5. What steps have been taken by your organization overall over the past 3 years to reduce its carbon footprint when it comes to the transportation of books?

  • Responses similar with Greater use of Print-On-Demand, smaller print runs/not overprinting etc (~50%-60%) and Printing locally where possible (~40-50%) being top answers

  • More options were added to 2023/24 survey: Reduced air shipments, Eliminated all air shipments, Increased cover-only or affidavit returns, Increased use of FSC packaging, Introduced or increased direct to customer deliveries


6. It is a controversial option for some, but does your organization offset any or all of the carbon it produces?

  • Increase in no plans to carbon offset by ~17% from 2020/21 to 2023/24

  • Decrease in number of company’s currently carbon offsetting from 2020/21 to 2023/24


7. Does your organization currently use green/sustainable energy providers? If so, for what type of energy use? e.g. heating, lighting etc.

  • Responses similar


8. It is stating the obvious, but we would not have printed books without paper. These next statements are concerned with both paper for the creation, promotion, and distribution of the printed book and the use of paper in the office generally. Please tick all that apply.

  • ~14% decrease in use of certified 100% post-consumer recycled paper for printing books

  • ~18% decrease in not sending out any unsolicited paper marketing material

  • ~13% decrease in paper for manuscripts, books, and/or royalty statements is sourced from a certified forest management system


8. Does your organization currently have a department or person with overall responsibility for your sustainability agenda?

  • Responses similar, slight increase (7%) in answer ‘yes’


9. Does your organization measure its sustainability through any sustainability KPIs or metrics?

  • Responses similar, almost equal responses between yes, no, no but we intend to


10. In the last 3 years, the use of non-biodegradable and/or single-use plastics (including materials used during distribution, shipping etc, book finishes, lamination, manufacture, shrink-wrapping, plastic bags and so on) for your organization has generally:

  • Responses similar

  • ~10% increase in stayed the same


11. Has your organization undertaken any environmental sustainability certifications or commitments (e.g., SBTI, ISO 14001, Carbon Disclosure Project, UN SDGs etc)?

  • 2020/21 only asked is your organization ISO 14001 certified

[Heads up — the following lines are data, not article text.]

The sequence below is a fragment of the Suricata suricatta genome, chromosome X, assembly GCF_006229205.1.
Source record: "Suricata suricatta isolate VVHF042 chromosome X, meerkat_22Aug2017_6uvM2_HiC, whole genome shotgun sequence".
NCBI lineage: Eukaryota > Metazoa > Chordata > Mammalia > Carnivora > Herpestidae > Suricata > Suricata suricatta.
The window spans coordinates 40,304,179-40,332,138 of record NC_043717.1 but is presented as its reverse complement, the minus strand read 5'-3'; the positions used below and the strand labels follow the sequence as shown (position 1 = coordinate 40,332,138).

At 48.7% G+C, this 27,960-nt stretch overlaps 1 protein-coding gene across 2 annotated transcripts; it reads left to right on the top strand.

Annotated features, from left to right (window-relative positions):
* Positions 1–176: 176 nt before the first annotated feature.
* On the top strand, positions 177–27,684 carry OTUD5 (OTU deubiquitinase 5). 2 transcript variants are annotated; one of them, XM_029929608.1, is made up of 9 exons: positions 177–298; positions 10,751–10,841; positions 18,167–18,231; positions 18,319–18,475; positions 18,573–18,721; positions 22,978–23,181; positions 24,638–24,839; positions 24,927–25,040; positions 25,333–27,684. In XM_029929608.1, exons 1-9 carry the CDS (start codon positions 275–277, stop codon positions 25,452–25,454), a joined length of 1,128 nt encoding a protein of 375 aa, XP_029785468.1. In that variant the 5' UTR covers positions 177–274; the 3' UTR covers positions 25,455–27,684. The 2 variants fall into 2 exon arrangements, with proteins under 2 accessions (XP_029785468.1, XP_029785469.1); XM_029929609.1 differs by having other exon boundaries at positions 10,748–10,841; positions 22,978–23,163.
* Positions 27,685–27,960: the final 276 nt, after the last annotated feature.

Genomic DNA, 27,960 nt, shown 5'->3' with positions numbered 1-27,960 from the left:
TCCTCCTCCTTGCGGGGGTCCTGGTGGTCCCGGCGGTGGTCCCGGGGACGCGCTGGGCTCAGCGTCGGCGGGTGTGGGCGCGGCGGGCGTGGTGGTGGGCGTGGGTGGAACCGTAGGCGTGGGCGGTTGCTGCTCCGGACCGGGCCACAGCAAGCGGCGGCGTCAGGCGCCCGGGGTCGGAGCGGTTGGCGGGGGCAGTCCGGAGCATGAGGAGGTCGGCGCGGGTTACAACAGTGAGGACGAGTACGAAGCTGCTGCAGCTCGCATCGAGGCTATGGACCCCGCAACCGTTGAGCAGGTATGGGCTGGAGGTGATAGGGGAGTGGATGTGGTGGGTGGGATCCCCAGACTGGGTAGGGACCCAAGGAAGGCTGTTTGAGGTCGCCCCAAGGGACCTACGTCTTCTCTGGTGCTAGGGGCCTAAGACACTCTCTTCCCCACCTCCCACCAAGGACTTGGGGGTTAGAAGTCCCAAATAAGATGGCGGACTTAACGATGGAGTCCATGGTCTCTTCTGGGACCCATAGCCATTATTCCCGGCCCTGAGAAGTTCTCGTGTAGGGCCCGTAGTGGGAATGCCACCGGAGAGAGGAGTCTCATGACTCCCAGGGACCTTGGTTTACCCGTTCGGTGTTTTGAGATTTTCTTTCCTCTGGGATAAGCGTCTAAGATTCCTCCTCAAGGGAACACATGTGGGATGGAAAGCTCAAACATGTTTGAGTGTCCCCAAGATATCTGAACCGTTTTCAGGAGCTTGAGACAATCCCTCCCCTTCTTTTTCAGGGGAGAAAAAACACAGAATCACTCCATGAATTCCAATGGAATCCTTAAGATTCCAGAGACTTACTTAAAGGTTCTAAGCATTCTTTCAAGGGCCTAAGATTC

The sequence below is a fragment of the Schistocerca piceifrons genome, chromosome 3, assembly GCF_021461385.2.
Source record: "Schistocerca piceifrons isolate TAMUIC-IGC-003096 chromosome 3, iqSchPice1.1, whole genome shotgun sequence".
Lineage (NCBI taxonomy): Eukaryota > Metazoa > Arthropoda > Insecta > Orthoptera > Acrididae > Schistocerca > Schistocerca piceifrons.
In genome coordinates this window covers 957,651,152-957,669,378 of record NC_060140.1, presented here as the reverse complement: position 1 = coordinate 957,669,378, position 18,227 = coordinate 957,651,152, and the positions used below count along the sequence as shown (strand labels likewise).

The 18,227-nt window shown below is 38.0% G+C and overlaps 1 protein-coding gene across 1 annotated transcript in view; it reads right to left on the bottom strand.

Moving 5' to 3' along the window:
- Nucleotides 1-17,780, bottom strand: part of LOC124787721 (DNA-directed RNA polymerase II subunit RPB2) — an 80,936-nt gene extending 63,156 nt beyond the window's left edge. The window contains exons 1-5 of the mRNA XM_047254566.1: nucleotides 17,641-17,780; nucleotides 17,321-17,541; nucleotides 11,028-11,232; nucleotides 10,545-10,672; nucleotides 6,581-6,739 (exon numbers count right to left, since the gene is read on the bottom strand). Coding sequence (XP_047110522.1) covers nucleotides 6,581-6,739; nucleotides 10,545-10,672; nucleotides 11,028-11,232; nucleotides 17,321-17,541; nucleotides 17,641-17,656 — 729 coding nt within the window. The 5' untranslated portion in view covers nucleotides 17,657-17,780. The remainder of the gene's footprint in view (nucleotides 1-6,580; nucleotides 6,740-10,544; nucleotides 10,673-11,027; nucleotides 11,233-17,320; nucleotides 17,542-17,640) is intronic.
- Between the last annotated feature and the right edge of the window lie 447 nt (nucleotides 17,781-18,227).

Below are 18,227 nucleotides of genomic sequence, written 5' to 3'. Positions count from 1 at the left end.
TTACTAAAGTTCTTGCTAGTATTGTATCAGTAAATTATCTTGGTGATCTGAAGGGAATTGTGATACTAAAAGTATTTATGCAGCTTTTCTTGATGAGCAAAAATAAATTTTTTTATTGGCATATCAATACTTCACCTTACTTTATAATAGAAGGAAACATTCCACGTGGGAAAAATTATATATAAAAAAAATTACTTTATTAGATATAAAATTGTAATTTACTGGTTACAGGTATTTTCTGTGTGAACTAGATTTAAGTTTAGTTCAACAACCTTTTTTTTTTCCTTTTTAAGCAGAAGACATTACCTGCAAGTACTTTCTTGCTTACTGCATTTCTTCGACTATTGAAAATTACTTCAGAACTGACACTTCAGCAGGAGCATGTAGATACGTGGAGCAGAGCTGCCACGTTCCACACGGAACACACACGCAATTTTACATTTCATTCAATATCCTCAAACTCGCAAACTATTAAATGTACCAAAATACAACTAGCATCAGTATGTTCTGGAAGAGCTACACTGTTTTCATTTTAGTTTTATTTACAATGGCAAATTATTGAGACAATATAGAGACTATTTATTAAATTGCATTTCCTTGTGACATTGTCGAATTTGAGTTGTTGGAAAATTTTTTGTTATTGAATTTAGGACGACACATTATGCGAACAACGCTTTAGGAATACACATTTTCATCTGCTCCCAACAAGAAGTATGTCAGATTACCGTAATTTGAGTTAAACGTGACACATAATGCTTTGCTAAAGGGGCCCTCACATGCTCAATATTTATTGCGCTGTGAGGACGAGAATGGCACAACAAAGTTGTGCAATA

12. What (if any) environmental questions do you ask your trading partners/suppliers before you agree to trade with them and throughout your trading relationship?

  • Increase of ~13% in “ask some environmental questions depending on the nature of the trading partner/supplier”


13. What (if any) environmental questions do you ask your trading partners/suppliers before you agree to trade with them and throughout your trading relationship?

  • Responses similar with number one choice (~60%) “Our decision is somewhat influenced by our trading partners’ responses to our environmental questions”

  • Increase of ~13% for “our decision to trade is never influenced by our trading partners’ responses to environmental questions.”


14. Would representatives of your organization want to attend future industry forum meetings hosted by the International Green Book Supply Chain Alliance on environmental matters relating to greening the supply chain?

  • Responses similar 


15. What features do you use on the Green Book Alliance's website? (tick all that apply)

  • New options added in 2023/24 survey (makes comparing more challenging)


16. What projects do you think are important for this international effort and the industry to consider?

  • New options added in 2023/24 survey (makes comparing more challenging)

  • Responses similar 


17. Does your country have a unified national book industry sustainability group that we could contact?

  • Responses similar with number one choice (~45%-60%) “Don't know”


18. My company’s primary business is (select one)

  • Responses similar, primarily publishers (~55%-70) but increase (~13%) in manufacturers (paper or printing)


19. My role is:

  • Responses similar, primarily C-suite oversight and Departmental manager (~35%-45%)


20. My involvement with environmental issues and topics is:

  • Responses similar, with number one choice “Direct - it’s part or all of my job”

Countries Breakdown of Survey Respondents

2020/21

Brasil

England

France

Germany

Hong Kong

Hungary

Denmark

Australia

United States

UK

Canada

2023/24

Deutschland

Netherlands

South Africa

Australia

UK

United States

Canada

Both

Australia

UK

United States

Canada

Deutschland/Germany


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On March 26th, 2024 BookNet hosted "Green Paths: Learning from Publishers' Sustainability Journeys." In this event, industry leaders shared insights into their efforts toward environmental responsibility. The event, hosted by BookNet Canada, showcased the sustainable practices of the University of Toronto Press (UTP), Invisible Publishing, and Nosy Crow, and was moderated by New Society Publishers' EJ Hurst.


UTP highlighted its commitment to Sustainable Development Goals (SDGs) through publications and journals, emphasizing collaborations with figures like former Toronto Mayor David Miller. The focus extended to unexpected areas, such as climate change's connection to theatre and cinema, showcasing diverse approaches to sustainability.


Meanwhile, Nosy Crow, a UK-based children's publisher, shared its journey in implementing sustainability strategies. Key initiatives included reducing Scope 3 emissions and navigating supply chain complexities, reflecting the broader industry's challenges and ambitions.


Attendees gained insights into collaborative projects like the Book Chain Project, aiming to map carbon footprints and promote circular economy practices. Future tools and resources were also discussed, aiming to support publishers in their sustainability endeavours.


The event provided a valuable platform for industry players to exchange ideas and strategies, reinforcing the growing importance of sustainability in publishing.

For further details and access to event recordings, visit the BookNet Canada website.


Photo by blackieshoot from Unsplash.